The sea voyage

Written in 2023

The motiv of a group of heroes traversing a big sea in order to reach a different destination is part of many japanese role playing games throughout the times. There are many famous games that cover at least one moment where the party is onboard a ship for a longer period of time.

These moments can be interesting, as the party usually has more time to get to know each other, or the players have more time to get to know the characters more, as a longer journey usually leads to some quieter moments. At least, if the ship is not being attacked.

Let's take a look at some memorable scenes.

Grandia (1997)

The journey in Grandia takes place fairly at the beginning of the game. It is basically the first big goal the players and the main character Justin have.

Justin is the son of an adventurer and wants to explore the new continent that had only been discovered some years prior to the events of Grandia. Together with his friend Sue, he works hard to obtain a passage on a steamer ship to cross the ocean. Eventually, he achieves to get the ticket, says his goodbyes to Sue (who is really not happy about this) and embarks on his journey.

The journey takes quite some time in the early gameplay. The steamer is big, and Justin can explore the ship at the beginning. Eventually, the story progresses by Sue appearing on the ship as a stowaway. Justin has to save her, as sailors are pretty superstitous and believe that stowaways need to be thrown in the sea. Justin then accepts to work on the ship with his friend, and during that journey, they also meet Feena, the games' other hero.

Eventually, the steamer even gets in touch with an alleged "ghost ship", which has to be cleared by Justin, Sue and Feena.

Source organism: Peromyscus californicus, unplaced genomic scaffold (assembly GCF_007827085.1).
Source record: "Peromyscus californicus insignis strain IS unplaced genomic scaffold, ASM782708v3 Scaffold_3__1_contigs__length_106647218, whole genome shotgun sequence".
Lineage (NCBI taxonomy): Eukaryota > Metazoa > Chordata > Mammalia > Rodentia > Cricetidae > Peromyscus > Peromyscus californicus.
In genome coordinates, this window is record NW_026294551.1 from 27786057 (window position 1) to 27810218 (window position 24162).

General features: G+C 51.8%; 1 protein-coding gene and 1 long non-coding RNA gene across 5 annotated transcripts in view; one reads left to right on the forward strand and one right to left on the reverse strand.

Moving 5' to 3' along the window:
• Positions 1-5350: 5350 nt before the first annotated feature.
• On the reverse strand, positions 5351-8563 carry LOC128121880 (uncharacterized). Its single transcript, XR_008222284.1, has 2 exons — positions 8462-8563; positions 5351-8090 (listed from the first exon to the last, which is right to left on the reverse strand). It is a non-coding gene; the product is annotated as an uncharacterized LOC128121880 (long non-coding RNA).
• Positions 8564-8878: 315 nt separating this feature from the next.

The whole journey is pretty long, involves a lot of story and sets the tone of the game for quite some time.

Lunar: The Silver Star Story (1998)

Lunar: The Silver Star Story is from the same people who also developed Grandia. And like in Grandia above, there is a sea journey very early into the games' story.

Alex, the hero of the game, along with his childhood friends Ramus and Luna, track down a dragon in their home island and are able to obtain one of the rare draogn diamonds from him. Since no one on their island is rich enough to buy the diamond, the friends embark on a journey to the mainland, where the big city of Meridia is located. Someone there should have enough money to buy the diamond.

Luna initially intends to stay at home, but decides to join the journey in the last minute. She still has some doubts about the whole idea, but doesn't want to leave her friends alone.

Being a talented singer, she decides to climb up the crow's nest of the ship and sing about her sorrow. This is a very, very famous scene and a great song. The accompaniying video was legendary in the RPG scene in the late 90s. And even today, as cheesy as it may be, it's still touching.

Illusion of Time / Illusion of Gaia (1995)

This one is very special - and received mixed reactions back then when the game was published.

At some point in the game, the main character, Will, and princess Kara will be stranded on a raft in the middle of the ocean. As the game describes it, this voyage takes almost 30 days.